LONDON (Reuters) - Drugmakers are racing to implement Brexit contingency plans to prepare for a jolt to their regulatory system as the European Medicines Agency is uprooted from London to Amsterdam.
Pharmaceutical companies, used to decade-long drug development cycles, and EMA staff face a mountain of paperwork to keep medicine supplies flowing without disruption.
Amsterdam maybe the least-worst option for staff retention, with 81 percent of EMA staff surveyed ready to move to the Dutch city, but there is still a real fear of bureaucratic logjams given the upheaval and ultra-tight schedule dictated by Brexit.
EU ministers selected Amsterdam from 19 cities as the new home of the EMA and its staff of around 900. It has been based in London since 1995, acting as a one-stop-shop for approving and monitoring the safety of medicines across Europe.
It must relocate to Amsterdam by the end of March 2019, when Britain leaves the European Union.
Choosing Amsterdam should avoid a mass staff exodus that would have torpedoed European medicines regulation. But while EMA Executive Director Guido Rasi hopes to avoid drug approval delays and said the Dutch city “ticks many of our boxes,” he said on Tuesday there could be no guarantees.
Rasi expects the organization to lose some 200 people, adding that internal survey predictions of 19 percent staff losses were based on “optimistic” assumptions.
“If we lose people horizontally across the agency it will probably not cause delays in approvals . . . However, if there is a collapse in some specific services that would disrupt things more seriously,” he told reporters at the EMA’s London offices.
Maintaining timely approvals for new drugs is crucial for pharmaceutical and biotechnology companies, which have dozens of experimental medicines due to be assessed by the EU regulator in the next couple of years.
They include new drugs for cancer, multiple sclerosis and rheumatoid arthritis from big drugmakers like Novartis, AstraZeneca and AbbVie, as well as pioneering gene therapies for inherited diseases from smaller firms.
What is more, the EMA faces extra work processing the market authorizations that companies need to sell prescription drugs in the EU - a task that is set to increase dramatically as firms rush to transfer UK product licenses to EU-based entities to comply with post-Brexit rules.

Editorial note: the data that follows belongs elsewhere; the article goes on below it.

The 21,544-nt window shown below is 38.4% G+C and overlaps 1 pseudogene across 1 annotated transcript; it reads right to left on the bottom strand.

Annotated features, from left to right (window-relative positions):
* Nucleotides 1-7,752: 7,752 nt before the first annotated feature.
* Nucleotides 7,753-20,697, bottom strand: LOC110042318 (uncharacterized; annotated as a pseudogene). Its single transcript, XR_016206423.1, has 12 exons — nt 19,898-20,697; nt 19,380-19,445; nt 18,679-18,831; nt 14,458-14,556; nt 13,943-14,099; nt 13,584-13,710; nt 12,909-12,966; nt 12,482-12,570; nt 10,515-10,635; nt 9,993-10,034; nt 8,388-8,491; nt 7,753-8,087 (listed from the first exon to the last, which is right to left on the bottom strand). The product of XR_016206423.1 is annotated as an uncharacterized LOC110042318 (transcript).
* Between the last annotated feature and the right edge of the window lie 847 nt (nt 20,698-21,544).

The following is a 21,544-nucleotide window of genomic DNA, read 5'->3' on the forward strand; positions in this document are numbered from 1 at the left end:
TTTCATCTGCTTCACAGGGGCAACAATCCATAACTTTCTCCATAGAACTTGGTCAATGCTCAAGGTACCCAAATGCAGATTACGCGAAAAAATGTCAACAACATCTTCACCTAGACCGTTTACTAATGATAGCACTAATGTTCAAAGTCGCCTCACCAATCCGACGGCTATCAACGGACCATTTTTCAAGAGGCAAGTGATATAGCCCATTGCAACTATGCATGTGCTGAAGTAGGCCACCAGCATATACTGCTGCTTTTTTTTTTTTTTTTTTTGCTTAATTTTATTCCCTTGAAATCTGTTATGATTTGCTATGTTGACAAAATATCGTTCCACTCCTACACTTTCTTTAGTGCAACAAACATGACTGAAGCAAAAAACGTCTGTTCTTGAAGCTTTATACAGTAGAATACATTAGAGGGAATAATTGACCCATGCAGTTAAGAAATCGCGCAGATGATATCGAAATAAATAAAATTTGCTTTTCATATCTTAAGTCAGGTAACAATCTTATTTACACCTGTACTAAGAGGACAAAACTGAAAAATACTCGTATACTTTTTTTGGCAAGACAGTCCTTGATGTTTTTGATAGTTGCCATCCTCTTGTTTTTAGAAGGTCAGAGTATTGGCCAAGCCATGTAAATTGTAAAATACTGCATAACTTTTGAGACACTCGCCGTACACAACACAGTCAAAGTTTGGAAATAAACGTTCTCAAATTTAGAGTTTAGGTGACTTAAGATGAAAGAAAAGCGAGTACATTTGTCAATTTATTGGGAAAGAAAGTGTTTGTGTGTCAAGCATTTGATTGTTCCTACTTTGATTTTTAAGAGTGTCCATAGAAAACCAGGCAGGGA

“All the companies are working to do all the transfers at the same time, so the regulatory system is going to have a difficult time coping in the 16 months left before Brexit,” Nathalie Moll, director general of European Federation of Pharmaceutical Industries and Associations, told Reuters.
More than 2,600 drugs have some stage of manufacture in Britain and 45 million packs of drugs, such as boxes of antidepressants, are supplied from the UK to other European countries each month, while another 37 million flow in the opposite direction.
Stringent medicine regulations will also require the retesting of drugs shipped across borders, forcing manufacturers to set up additional testing centers.
“Patient safety and supplies of vital medicines are slightly different to whether BMW bumpers are stuck in Harwich port for a week or two longer,” said Steve Bates, CEO of Britain’s BioIndustry Association.
He is worried, too, about the mechanics of shipping the EMA across the North Sea and moving it into a new offices in the south of Amsterdam that are not yet built. Amsterdam says EMA staff should be able to start moving in on April 1, 2019 but temporary offices may also be needed while fitting is completed.
“I think people are under-estimating the scale of the challenge in moving the agency. The EMA took several years to move a few hundred meters in London. In fact, that took longer than the time we have left between now and Brexit,” Bates said.
And the move won’t be cheap. The absence of a break clause on the lease for the current London building will incur a cost of around 400 million euros ($470 million), according EMA deputy head Noel Wathion. Brussels wants the UK to help foot the bill.
Global drug companies, including UK-based GlaxoSmithKline and AstraZeneca, have been vocal in calling for a system of continued co-operation between the EMA and Britain’s national drug regulator, the Medicines and Healthcare products Regulatory Agency, after Brexit.
The issue is also a major concern for many Japanese drug companies that have made Britain their European base.
The British government has said it would like to work closely with the EMA to avoid the cost of taking over the job of regulating all medicines after Brexit.
But it will be up to EU governments to decide whether to offer some kind of mutual recognition system once Britain is out of the EU and no longer under the remit of the European Court of Justice, which oversees the EMA.
Asked if he expected such future cooperation, Rasi said: “It is completely unknown.”